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PUBLISHED : Thursday, 08 October, 2009, 12:00am
UPDATED : Thursday, 08 October, 2009, 12:00am
 

Reduce your pressure and think

Usually, we can control our actions through thinking. But when we are living under pressure, it is not so easy to do this. In my opinion, though, this is no excuse for violence.

Take singers Gary Cao and Justin Lo, who recently fought each other in a street brawl. They created a public disturbance and had to apologise. But, I think, more importantly, they need to ask for help, so they can reduce the pressure on them. Perhaps they need counselling.

I wish people under pressure would try to relax, and think twice before they act.

Amy Liu, Tsuen Wan Public Ho Chuen Yiu Memorial College

Don't leave people waiting for organs

For people in need of an organ transplant, Asia can be a life-threatening place to live. Hong Kong is no exception. Last year, only 68 livers were donated, while around 100 patients waited in line for new organs.

Patients waiting for kidneys - the majority of those in need of new organs - are even worse off. Around 1,500 Hongkongers are waiting. Last year, only 79 kidneys were donated. The concept of donating organs is alien to Chinese culture, so there is always a shortage of organs in Hong Kong. Many patients die still waiting.

We should change this traditional way of thinking, since donating an organ can save one's life. Donating our organs after we die is our last contribution to others and could save lives.

Alma Lai

All students should be treated equally

I am concerned about the Education Bureau's policy of not supporting mentally handicapped students' further studies.

Firstly, I strongly disagree with this policy because such students are entitled to the same human rights as everybody else. I think the bureau is being discriminatory towards them by requiring they leave school at 18.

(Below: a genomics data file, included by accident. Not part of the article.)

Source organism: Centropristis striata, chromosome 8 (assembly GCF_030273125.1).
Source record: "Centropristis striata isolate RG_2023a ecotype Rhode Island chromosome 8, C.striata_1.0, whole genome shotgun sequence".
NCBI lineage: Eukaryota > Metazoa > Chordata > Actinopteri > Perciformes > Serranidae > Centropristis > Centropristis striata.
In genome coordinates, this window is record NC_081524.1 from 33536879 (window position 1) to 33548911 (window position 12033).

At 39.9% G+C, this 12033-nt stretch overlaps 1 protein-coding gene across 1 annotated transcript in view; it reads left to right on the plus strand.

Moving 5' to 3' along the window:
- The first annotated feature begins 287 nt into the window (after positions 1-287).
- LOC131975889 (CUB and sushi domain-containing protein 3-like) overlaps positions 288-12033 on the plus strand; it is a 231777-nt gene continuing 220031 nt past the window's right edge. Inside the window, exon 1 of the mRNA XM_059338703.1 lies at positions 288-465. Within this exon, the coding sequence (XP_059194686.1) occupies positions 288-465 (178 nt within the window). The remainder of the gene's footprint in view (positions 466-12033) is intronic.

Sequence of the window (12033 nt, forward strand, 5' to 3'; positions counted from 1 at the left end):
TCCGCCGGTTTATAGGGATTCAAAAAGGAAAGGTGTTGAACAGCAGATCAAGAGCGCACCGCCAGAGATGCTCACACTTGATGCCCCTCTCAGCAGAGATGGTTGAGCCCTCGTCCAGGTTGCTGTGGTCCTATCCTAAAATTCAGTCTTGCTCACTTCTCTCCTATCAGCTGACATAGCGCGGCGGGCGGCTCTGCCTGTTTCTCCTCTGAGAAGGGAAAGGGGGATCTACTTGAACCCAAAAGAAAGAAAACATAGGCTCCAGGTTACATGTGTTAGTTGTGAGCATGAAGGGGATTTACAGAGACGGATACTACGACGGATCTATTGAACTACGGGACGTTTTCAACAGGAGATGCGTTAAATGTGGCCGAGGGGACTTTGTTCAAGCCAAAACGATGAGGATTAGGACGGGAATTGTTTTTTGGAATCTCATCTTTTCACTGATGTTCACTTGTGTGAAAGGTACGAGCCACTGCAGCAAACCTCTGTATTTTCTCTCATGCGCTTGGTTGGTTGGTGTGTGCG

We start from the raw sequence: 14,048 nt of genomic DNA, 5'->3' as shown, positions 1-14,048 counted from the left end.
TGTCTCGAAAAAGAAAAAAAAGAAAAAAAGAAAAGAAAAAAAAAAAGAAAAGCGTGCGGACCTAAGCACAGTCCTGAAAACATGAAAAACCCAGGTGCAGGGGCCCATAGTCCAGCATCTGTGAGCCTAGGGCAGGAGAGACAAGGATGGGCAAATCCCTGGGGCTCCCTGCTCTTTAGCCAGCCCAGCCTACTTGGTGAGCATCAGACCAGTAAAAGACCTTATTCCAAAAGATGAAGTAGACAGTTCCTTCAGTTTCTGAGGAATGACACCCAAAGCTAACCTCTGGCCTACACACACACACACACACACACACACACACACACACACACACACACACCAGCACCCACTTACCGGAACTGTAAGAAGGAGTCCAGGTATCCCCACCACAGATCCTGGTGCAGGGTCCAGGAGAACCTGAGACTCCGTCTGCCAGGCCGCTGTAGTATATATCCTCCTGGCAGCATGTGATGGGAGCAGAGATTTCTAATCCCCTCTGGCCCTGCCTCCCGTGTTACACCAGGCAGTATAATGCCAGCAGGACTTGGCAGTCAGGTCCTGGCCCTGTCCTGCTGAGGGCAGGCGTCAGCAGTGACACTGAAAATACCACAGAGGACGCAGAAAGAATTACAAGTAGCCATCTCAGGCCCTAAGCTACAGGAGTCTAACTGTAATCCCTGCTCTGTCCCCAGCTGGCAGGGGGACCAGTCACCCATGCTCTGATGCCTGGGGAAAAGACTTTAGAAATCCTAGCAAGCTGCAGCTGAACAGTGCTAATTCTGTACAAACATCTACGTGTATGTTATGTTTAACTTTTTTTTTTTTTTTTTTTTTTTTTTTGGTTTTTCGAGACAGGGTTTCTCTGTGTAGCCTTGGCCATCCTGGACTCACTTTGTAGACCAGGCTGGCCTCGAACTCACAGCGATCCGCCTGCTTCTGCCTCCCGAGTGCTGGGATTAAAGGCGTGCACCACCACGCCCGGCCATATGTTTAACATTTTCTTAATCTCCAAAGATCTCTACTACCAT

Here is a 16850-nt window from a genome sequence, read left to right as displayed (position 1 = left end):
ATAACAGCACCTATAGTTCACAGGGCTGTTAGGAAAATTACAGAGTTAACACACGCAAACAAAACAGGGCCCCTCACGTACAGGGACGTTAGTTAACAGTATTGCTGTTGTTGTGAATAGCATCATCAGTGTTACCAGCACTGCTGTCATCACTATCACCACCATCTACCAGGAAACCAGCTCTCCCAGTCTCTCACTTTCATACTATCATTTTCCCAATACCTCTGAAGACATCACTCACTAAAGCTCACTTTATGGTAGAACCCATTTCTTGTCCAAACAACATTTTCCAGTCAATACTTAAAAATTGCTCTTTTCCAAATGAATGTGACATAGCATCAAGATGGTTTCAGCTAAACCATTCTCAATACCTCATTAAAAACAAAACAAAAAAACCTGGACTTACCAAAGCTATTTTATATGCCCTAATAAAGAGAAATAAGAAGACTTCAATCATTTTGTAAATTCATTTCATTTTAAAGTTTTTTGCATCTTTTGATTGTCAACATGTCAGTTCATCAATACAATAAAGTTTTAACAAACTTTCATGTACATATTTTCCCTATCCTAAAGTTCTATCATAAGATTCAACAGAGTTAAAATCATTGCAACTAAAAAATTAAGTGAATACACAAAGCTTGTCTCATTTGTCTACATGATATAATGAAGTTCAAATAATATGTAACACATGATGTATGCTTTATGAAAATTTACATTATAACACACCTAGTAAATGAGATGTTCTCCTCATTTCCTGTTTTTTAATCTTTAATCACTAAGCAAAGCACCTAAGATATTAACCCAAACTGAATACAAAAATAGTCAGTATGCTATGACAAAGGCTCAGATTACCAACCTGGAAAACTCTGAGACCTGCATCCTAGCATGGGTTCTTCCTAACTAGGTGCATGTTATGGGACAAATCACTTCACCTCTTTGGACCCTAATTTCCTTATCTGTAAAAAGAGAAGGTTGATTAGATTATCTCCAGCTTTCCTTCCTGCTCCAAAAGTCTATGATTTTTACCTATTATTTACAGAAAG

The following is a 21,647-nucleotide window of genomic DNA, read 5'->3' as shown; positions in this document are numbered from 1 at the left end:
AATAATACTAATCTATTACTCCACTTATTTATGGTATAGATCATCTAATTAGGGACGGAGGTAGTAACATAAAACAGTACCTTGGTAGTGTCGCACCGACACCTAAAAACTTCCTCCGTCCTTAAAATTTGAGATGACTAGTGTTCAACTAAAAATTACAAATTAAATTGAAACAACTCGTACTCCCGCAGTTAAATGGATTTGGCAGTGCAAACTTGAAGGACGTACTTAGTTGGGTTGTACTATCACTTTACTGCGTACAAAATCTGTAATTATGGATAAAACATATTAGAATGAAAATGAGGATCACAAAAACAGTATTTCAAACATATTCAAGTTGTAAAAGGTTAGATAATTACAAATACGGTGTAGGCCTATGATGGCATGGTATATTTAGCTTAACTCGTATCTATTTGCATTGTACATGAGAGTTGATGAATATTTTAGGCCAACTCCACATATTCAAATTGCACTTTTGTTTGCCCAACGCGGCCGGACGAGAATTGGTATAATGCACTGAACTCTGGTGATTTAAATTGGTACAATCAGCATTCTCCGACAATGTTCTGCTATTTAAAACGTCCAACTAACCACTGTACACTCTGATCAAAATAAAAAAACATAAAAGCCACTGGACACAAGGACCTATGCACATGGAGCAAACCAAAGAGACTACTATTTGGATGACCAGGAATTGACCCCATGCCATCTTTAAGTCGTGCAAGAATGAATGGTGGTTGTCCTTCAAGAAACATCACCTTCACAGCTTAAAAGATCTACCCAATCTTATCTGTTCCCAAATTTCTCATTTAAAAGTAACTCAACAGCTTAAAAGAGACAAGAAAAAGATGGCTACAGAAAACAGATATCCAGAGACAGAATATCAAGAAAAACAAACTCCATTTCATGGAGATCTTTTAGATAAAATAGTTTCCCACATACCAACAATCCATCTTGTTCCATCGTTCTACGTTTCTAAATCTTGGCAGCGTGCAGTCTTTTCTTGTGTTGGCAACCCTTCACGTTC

Secondly, I also disagree with the bureau's position that schools for the mentally handicapped are too expensive. I think giving these students the opportunity to learn is more valuable than any costs involved. They have more learning difficulties than ordinary students and they need more time to learn.

Lastly, I also disagree with the bureau's argument that such students can apply to the Vocational Training Council. For some of the students, this may be simply too challenging and they may not be up to it.

I do not think this policy is fair. It needs further thought and more public debate.

Phoebe Wong Wing-kiu, Our Lady of the Rosary College

Happy memories of school life

Teachers are like our second parents and I am so proud of being a student at Li Fook Hing Secondary School. Since the teachers are so kind, patient and full of hope for us, I have mixed feelings about the fact I may have to leave after I have finished Form Five.

That is why I want to thank the teachers who have encouraged me at all times. First of all, I would like to thank Ms Ki, who has been my music teacher for the past two years. She has not only inspired me to be courageous and face challenges in life, but also taught me how to overcome difficult times.

I would also like to thank Ms Lam, my biology teacher. She is a flawless teacher who also gives us emotional guidance. I will do my best in biology as a show of gratitude for her heartfelt efforts.

The last teacher I want to thank is Ms Chan, my English teacher.

She teaches in an amusing way, and shares stories with us. She is more than an English teacher - she is the mother of Form Five.

Lastly, I will never forget all the memories I have of Li Fook Hing Secondary School. I plan to study hard as a way of showing my gratitude to all the teachers who have guided me along the right path.

Tsoi Kwan-yi, Li Fook Hing Secondary School

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